In 2016, the International Union for Conservation of Nature’s Species Survival Commission published a report outlining ground rules for creating proxy species. “Proxy is used here to mean a substitute that in some sense (eg, phenotypically, behaviorally, ecologically) would represent a different entity—the extinct form,” the commission said, adding that “Proxy is preferred over facsimile, which is the creation of an exact copy.”

De-extinction is somewhat of a misnomer, as this process, if successful, would yield science’s best analogue for an extinct creature, not the creature itself as it existed in the past. De-extinction methods generally rely on the use of a living being’s genetics in the resurrection process. This means that any 21st century mammoth will have at least some modern elephant DNA, and any emerging thylacine will be produced from the genome and egg of a related species.

According to National Geographic, Colossal intends to produce its proxy mammoth from an artificial womb rather than using an endangered Asian elephant.

What’s more, behavioral traits of an animal are impossible to extrapolate from a genome alone. How will we know if the mammoth we produce actually behaves as the originals did? Fortunately, there is video of thylacines, but other details of the animal—such as the circumstances that may have elicited one of its trademark double-yip vocalizations, of which there are no recordings—are lost.

A good reference for the colossal work is a paper published last year in Current Biology, in which a team of geneticists developed a proof-of-principle model for the revival of the Christmas Island rat, a species which is closely related to the extant Norway brown rat.

The team was confident that they could reproduce aspects of the extinct rat where areas of the two animals’ genomes largely overlapped; namely genes involving keratin and details such as fur color and the shape of its ears. But genes related to the extinct rat’s sense of smell (its sense of smell) and its immune responses had little effect in the genome of the living Norway rat. So if the team wanted to bring the rat back in some form, it would need a faked immune response and olfactory system.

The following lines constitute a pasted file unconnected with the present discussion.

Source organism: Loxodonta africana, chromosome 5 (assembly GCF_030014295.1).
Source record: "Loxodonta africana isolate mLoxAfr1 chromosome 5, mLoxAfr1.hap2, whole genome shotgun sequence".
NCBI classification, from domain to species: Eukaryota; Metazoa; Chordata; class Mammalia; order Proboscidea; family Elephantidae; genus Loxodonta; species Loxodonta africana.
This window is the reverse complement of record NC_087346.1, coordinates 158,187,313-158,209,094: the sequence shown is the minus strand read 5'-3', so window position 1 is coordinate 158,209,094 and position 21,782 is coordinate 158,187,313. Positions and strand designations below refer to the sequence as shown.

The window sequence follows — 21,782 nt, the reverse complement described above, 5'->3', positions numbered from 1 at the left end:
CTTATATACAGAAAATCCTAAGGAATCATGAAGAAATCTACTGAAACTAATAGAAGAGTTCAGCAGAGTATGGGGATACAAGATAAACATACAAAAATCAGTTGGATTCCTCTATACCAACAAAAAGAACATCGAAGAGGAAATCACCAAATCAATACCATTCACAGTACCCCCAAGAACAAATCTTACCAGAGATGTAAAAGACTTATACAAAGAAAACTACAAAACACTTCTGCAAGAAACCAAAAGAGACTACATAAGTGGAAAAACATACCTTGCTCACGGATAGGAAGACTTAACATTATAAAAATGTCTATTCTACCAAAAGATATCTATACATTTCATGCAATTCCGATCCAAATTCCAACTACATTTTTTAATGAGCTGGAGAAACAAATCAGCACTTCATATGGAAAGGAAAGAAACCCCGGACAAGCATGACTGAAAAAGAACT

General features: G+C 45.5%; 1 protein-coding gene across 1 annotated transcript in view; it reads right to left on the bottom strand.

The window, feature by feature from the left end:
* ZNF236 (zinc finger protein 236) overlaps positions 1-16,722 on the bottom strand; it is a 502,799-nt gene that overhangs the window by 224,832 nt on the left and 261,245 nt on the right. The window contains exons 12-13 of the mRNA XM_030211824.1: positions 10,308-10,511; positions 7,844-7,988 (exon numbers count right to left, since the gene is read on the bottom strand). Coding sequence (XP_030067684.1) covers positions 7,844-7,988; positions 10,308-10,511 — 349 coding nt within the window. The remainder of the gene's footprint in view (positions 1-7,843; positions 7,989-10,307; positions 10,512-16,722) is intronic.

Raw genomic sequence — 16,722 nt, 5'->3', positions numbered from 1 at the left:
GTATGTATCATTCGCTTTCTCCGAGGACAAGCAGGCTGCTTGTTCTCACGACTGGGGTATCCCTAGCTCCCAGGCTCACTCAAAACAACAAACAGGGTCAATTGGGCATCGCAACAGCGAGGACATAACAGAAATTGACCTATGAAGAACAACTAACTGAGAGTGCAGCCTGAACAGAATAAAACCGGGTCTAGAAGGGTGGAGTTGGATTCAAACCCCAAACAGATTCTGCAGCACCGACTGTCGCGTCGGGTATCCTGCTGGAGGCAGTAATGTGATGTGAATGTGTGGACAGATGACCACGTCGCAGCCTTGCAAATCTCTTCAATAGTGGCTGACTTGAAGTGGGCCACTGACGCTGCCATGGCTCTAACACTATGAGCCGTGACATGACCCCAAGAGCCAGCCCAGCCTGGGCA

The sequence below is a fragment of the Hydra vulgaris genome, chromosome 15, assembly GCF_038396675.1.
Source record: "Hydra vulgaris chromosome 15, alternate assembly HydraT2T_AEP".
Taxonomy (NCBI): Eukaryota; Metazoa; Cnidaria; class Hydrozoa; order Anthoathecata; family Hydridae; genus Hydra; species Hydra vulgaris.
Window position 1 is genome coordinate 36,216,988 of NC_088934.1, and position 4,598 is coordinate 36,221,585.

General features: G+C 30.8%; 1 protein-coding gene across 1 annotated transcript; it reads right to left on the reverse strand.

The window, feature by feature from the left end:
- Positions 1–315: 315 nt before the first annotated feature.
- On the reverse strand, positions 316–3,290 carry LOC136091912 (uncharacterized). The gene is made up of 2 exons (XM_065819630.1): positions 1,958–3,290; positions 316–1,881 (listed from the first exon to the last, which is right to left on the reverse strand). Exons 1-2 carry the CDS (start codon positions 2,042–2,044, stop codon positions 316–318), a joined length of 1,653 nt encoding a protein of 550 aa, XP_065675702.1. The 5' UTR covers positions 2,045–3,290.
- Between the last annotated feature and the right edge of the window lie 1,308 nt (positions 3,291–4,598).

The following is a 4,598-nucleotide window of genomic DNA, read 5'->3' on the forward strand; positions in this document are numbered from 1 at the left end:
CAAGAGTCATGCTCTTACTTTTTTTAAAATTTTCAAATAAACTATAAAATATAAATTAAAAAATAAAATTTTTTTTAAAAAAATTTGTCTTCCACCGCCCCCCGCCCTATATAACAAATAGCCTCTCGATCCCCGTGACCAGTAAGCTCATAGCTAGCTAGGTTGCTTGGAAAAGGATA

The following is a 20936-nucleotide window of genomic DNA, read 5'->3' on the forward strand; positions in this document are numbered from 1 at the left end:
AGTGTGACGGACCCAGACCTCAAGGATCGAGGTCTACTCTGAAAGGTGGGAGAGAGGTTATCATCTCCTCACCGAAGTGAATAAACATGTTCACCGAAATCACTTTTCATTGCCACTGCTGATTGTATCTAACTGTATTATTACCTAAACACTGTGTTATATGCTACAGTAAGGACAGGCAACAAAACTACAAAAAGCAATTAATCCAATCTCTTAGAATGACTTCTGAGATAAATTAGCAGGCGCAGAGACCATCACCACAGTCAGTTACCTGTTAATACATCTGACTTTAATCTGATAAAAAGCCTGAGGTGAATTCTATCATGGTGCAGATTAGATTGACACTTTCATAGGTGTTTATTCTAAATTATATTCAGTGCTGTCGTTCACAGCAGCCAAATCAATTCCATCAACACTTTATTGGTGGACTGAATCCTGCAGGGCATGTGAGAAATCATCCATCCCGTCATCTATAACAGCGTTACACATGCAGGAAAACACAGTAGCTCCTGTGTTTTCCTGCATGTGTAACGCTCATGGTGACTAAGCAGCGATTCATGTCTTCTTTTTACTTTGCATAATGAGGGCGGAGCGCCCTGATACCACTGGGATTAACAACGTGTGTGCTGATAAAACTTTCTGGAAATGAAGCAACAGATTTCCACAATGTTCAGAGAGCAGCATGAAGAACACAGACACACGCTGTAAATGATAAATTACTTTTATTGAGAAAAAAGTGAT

Similarly, it would be difficult to know whether a proxy thylacine, dodo or mammoth behaves as a bonafide version of the animal might have behaved. Many animal behaviors are learned from parents, but a resurrected mammoth will be alone in the world.

The current plan for the thylacine is to plant the nucleus of a “Thilacine-like cell” into the egg of a genetically engineered Dasyurid egg. Dasyurides are a group of marsupials that includes quolls that the Colossal team deemed best suited for a thylacine redux. The host Dasyurid’s genome would be engineered to make it more “Tylacine-like,” according to Colossal’s website.

Whether or not proxy species are actually produced by startups like Colossal, genetics research done in the name of creating them can help us better understand the relationships between species and how to protect living things from threats like disease.

Better understanding of species – extinct and extant – at a genetic level is a good thing. How that technology is used, and by whom, is an issue that needs to be handled carefully.